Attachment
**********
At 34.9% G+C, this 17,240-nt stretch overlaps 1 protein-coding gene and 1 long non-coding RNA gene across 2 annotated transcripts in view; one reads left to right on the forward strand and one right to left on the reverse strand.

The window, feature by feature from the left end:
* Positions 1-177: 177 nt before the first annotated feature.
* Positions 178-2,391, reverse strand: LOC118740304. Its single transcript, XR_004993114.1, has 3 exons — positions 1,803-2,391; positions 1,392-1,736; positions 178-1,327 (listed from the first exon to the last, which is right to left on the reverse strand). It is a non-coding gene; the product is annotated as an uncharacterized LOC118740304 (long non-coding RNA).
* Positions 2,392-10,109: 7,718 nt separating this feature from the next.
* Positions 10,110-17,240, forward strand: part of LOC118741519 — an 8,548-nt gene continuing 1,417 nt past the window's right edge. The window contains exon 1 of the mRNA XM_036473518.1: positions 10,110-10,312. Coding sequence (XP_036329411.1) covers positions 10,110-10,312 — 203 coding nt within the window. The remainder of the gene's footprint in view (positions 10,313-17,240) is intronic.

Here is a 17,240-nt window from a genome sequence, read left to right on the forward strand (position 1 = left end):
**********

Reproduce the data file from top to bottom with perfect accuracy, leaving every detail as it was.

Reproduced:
At 34.9% G+C, this 17,240-nt stretch overlaps 1 protein-coding gene and 1 long non-coding RNA gene across 2 annotated transcripts in view; one reads left to right on the forward strand and one right to left on the reverse strand.

The window, feature by feature from the left end:
* Positions 1-177: 177 nt before the first annotated feature.
* Positions 178-2,391, reverse strand: LOC118740304. Its single transcript, XR_004993114.1, has 3 exons — positions 1,803-2,391; positions 1,392-1,736; positions 178-1,327 (listed from the first exon to the last, which is right to left on the reverse strand). It is a non-coding gene; the product is annotated as an uncharacterized LOC118740304 (long non-coding RNA).
* Positions 2,392-10,109: 7,718 nt separating this feature from the next.
* Positions 10,110-17,240, forward strand: part of LOC118741519 — an 8,548-nt gene continuing 1,417 nt past the window's right edge. The window contains exon 1 of the mRNA XM_036473518.1: positions 10,110-10,312. Coding sequence (XP_036329411.1) covers positions 10,110-10,312 — 203 coding nt within the window. The remainder of the gene's footprint in view (positions 10,313-17,240) is intronic.

Here is a 17,240-nt window from a genome sequence, read left to right on the forward strand (position 1 = left end):